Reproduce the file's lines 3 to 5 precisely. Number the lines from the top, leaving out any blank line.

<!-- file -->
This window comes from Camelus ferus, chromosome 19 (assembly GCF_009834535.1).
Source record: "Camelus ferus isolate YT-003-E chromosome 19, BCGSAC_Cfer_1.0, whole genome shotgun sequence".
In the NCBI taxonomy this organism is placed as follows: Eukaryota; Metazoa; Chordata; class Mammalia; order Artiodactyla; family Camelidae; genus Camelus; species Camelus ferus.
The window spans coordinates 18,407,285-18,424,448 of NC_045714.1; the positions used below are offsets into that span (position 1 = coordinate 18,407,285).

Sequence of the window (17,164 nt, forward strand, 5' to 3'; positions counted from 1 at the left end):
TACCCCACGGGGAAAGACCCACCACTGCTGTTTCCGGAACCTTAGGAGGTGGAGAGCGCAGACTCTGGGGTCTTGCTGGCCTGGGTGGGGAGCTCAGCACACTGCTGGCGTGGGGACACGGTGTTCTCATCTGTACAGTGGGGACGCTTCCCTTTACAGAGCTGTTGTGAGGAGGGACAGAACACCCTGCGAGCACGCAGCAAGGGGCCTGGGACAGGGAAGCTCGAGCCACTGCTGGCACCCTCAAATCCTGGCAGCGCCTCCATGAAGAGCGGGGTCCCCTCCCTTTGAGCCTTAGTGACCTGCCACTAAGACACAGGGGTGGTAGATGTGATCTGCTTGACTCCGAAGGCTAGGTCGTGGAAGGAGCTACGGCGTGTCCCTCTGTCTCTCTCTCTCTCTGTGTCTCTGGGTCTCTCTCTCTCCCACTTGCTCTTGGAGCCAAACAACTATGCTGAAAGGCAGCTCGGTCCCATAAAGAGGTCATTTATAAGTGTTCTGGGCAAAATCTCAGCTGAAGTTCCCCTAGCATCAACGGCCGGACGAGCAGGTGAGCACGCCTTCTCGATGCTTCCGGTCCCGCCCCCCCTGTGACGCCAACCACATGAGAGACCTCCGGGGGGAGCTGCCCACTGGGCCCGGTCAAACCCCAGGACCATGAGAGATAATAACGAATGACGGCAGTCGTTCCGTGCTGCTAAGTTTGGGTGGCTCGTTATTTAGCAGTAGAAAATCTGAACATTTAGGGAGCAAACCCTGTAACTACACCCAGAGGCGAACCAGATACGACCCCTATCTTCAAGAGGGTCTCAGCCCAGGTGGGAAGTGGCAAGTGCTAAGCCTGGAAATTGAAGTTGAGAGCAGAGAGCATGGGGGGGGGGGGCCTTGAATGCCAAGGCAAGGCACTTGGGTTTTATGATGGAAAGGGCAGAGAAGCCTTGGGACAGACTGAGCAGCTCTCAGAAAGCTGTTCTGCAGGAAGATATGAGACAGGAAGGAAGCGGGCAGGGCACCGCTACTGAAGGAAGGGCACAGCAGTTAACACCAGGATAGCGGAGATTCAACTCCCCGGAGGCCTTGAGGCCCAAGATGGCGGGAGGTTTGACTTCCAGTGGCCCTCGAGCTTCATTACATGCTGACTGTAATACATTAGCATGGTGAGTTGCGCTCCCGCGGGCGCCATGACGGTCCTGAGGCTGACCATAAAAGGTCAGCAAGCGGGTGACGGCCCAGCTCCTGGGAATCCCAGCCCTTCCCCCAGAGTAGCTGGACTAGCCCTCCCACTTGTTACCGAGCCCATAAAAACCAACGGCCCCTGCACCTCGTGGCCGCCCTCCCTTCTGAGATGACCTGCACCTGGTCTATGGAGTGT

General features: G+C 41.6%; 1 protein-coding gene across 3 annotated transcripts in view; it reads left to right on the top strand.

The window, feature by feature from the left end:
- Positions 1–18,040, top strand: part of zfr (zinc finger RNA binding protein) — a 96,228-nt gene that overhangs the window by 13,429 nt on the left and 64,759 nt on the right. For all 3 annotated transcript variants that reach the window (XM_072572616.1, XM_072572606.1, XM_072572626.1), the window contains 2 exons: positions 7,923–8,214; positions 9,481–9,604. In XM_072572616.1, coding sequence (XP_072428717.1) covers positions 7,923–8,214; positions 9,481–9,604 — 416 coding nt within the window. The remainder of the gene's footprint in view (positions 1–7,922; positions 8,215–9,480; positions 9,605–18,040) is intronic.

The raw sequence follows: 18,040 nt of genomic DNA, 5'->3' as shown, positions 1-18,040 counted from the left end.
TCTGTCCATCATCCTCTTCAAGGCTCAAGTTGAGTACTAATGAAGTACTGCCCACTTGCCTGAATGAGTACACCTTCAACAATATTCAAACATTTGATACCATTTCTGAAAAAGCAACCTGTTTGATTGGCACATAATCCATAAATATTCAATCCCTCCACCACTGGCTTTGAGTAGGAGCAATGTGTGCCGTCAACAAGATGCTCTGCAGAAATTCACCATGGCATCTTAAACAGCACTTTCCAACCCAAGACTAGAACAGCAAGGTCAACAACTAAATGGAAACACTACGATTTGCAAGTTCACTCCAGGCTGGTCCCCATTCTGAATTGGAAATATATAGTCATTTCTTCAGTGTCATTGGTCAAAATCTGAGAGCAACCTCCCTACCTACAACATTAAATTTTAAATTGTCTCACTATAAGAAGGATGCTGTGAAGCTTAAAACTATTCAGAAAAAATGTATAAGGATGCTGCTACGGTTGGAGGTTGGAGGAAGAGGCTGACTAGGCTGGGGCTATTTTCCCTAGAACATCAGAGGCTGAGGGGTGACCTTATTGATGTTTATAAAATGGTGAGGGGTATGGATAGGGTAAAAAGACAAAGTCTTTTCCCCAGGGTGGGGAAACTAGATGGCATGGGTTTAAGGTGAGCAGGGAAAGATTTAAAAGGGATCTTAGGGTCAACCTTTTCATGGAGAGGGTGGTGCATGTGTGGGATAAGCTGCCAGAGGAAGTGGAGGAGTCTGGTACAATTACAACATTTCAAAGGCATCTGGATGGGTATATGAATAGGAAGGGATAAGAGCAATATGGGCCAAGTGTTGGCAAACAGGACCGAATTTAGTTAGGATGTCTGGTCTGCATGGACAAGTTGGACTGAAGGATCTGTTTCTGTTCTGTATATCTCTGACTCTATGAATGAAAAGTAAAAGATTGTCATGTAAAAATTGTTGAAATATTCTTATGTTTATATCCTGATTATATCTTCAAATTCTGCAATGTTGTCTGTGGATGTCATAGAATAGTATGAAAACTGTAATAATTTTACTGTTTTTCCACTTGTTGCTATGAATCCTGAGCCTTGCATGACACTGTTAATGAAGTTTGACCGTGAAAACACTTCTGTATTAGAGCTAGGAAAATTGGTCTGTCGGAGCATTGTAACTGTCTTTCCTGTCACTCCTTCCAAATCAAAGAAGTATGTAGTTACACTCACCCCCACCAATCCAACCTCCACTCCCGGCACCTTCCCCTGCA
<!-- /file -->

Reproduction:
In the NCBI taxonomy this organism is placed as follows: Eukaryota; Metazoa; Chordata; class Mammalia; order Artiodactyla; family Camelidae; genus Camelus; species Camelus ferus.
The window spans coordinates 18,407,285-18,424,448 of NC_045714.1; the positions used below are offsets into that span (position 1 = coordinate 18,407,285).

Sequence of the window (17,164 nt, forward strand, 5' to 3'; positions counted from 1 at the left end):